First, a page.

A few days ago I was standing with a friend at a dead-end looking at the sun go down when a couple with a dog emerged from a car.
The man threw an empty one-litre water bottle down on the beach below as the woman gingerly proceeded down a very steep and almost dangerous embankment into the water.
The little dog she was carrying didn’t seem to enjoy the prospect of the dunking he was to receive and from his frantic paddling when she released him in the water below it seemed he did not appreciate this apparent ritual sea bath.
My friend and I observed this, and I wondered if he was as upset as I was at the man tossing garbage on the beach.
He was standing too close for us to say anything without him over-hearing, but in my head I had made this man into the poster child for everything that was wrong with our education system, the deterioration of our social structures, and humanity itself.
I decided that I was not in the mood for a confrontation and continued talking with my friend when the woman climbed up the other side of the embankment with the same discarded water bottle now filled with sea-water.
Boy was I thankful that I had not said anything.
What appeared to me to be a callous act of disrespect to nature and country was just a well-worn practice for ensuring that sandy feet did not enter their nice clean car.
Are you quick to judge?
It was a great reminder for me about how quickly we can jump to a conclusion and hold on to it as if it were the truth.
I wonder how many times incidents like this are mis-interpreted?
And how much damage results?
When we react to situations like these without even trying to consider alternative explanations we can do unnecessary damage to a relationship and even risk violent and deadly confrontation.
People don’t react well to being unjustly accused. Most likely, the man who threw the empty water bottle down to the beach would have been upset if I had confronted him about polluting the beach.
Understandbly, because he wasn’t.
He would not have given me the benefit of the doubt about why I was confronting him, and that I had simply mis-interpreted what he had done. If I had confronted him about polluting the beach do you think he would have said to himself,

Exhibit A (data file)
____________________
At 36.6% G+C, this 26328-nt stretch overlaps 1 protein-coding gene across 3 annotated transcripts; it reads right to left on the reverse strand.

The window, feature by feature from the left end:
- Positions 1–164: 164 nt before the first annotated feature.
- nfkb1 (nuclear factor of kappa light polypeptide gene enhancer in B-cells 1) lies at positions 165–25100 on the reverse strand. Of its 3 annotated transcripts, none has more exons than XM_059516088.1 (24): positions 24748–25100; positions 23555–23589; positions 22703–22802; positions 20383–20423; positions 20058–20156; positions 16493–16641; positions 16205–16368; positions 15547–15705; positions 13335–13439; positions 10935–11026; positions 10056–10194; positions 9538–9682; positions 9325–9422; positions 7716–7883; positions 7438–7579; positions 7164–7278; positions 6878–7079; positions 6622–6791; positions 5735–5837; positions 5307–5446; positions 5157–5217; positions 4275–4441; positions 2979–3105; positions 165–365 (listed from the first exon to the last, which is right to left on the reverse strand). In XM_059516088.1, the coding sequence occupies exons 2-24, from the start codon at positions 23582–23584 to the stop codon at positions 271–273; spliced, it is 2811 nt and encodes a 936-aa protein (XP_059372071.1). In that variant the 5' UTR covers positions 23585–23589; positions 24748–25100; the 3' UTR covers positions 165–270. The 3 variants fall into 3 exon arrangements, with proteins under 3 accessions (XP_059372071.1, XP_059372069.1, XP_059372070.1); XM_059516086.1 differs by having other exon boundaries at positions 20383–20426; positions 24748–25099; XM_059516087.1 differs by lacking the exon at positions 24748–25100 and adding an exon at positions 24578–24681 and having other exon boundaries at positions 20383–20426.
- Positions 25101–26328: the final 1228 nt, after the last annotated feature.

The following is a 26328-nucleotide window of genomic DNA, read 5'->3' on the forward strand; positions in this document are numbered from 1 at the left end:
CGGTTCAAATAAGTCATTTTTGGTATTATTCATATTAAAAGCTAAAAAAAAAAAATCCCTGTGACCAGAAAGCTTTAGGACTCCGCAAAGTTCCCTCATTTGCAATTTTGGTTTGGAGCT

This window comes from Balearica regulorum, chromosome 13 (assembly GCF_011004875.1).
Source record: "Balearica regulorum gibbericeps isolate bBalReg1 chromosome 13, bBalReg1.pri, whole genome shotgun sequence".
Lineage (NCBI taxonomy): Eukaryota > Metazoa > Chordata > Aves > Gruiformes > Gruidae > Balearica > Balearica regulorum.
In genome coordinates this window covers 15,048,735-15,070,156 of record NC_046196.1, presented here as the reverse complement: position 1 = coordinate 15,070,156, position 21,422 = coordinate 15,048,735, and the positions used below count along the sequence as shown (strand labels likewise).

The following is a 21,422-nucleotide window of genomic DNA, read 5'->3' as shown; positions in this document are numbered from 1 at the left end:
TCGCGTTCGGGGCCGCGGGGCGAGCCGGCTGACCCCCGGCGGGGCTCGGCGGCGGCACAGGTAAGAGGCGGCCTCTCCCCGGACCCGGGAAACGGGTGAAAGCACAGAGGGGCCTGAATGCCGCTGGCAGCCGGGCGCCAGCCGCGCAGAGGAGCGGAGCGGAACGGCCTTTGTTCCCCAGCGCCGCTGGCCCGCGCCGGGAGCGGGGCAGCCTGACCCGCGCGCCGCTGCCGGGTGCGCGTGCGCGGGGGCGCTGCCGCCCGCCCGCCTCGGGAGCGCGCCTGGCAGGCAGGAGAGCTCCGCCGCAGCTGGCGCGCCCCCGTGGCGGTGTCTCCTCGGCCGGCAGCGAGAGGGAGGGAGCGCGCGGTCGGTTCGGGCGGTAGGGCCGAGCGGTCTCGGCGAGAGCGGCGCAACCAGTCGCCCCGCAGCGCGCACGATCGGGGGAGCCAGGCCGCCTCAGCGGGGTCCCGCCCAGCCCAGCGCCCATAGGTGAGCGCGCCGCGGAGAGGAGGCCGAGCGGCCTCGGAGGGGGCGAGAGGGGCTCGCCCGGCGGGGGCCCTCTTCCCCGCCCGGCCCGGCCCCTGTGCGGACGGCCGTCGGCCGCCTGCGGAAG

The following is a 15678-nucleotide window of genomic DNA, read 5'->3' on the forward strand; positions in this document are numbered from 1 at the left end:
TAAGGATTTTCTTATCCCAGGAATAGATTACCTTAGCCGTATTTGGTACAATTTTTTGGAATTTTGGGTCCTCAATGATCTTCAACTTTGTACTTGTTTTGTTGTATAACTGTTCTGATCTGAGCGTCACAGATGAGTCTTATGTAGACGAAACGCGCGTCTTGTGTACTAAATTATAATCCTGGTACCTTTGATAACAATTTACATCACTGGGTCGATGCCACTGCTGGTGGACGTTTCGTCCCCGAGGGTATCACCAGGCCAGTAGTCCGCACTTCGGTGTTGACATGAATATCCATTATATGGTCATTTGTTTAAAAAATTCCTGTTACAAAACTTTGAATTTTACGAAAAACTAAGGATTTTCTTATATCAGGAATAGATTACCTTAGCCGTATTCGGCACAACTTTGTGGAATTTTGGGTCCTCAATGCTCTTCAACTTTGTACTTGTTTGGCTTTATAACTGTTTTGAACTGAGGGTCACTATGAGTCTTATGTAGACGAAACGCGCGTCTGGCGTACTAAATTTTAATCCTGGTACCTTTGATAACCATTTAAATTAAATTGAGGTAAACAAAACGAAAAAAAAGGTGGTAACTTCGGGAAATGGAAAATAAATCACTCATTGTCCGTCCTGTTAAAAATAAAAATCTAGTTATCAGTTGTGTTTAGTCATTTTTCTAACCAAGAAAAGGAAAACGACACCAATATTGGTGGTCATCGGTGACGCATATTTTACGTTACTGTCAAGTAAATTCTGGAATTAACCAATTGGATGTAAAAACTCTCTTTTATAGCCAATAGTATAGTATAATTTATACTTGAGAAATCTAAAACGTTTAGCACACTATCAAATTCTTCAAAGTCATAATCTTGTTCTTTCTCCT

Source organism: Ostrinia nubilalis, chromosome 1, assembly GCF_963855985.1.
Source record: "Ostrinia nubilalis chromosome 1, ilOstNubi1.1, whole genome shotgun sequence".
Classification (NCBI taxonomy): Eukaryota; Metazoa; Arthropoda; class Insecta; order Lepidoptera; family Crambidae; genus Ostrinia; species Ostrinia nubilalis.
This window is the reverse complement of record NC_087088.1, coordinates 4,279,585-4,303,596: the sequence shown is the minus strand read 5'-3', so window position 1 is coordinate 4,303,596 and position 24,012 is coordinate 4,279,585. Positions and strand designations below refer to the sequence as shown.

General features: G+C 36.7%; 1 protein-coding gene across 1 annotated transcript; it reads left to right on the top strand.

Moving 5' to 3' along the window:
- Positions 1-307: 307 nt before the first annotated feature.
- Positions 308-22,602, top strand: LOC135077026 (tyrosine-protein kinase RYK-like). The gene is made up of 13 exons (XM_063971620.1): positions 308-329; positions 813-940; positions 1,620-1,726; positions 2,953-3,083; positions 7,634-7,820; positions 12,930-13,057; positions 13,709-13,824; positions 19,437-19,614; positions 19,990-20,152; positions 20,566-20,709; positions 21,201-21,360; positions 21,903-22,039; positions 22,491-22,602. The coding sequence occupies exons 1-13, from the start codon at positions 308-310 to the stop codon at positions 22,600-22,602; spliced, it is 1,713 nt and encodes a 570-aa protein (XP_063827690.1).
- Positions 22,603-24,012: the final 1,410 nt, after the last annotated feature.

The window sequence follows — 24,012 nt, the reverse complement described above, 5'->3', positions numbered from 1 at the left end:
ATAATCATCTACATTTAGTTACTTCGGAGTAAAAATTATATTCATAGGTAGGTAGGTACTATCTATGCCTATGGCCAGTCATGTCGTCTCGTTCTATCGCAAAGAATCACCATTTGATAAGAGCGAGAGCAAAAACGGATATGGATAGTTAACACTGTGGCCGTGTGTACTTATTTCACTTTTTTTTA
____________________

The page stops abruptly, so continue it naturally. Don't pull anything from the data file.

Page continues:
Oh, this guy just saw me throw an empty water bottle on the beach and of course he would think I was polluting the beach. Especially since there was already trash on the beach.
Possible—if he was a saint like me (ha)—but not likely.
More likely he would have reacted badly and a completely unnecessary and avoidable confrontation might have occurred.
It’s all so avoidable
If we taught children how to create and shift perspective we would live in a much kinder and gentler society and enjoy longer and deeper relationships. And it can so simply be taught and practiced. All a parent or teacher would have to do is ask a child,
What other explanations can you think of for someone to do (observed behaviour)?
Unfortunately we don’t teach or practice shifting perspective and that’s part of my battle. To help change the emphasis of our children’s education from facts and figures to the skills they will need to nurture relationships, and create and fulfil ambition.
In the meantime, resist the urge to tell someone off at the first sign of them doing or saying something that upsets you. Instead step back and look for different perspective; one that may give you more compassion.
An exercise in compassion
There is a compassion exercise from Harry Palmer’s Resurfacing—Techniques for Exploring Consciousness that might help.
When you see someone in your daily travels, e.g in a waiting room or if you’re stuck in traffic, say to yourself:
Just like me, this person is seeking some happiness for his/her life. Just like me, this person is trying to avoid suffering in his/her life. Just like me, this person has known sadness, loneliness and despair. Just like me, this person is seeking to fulfil his/her needs. Just like me, this person is learning about life.
And this one is from me,
Just like me, this person is the sum of his education, his experiences and the family and friends in his/her life and can act no other way than s/he is doing now.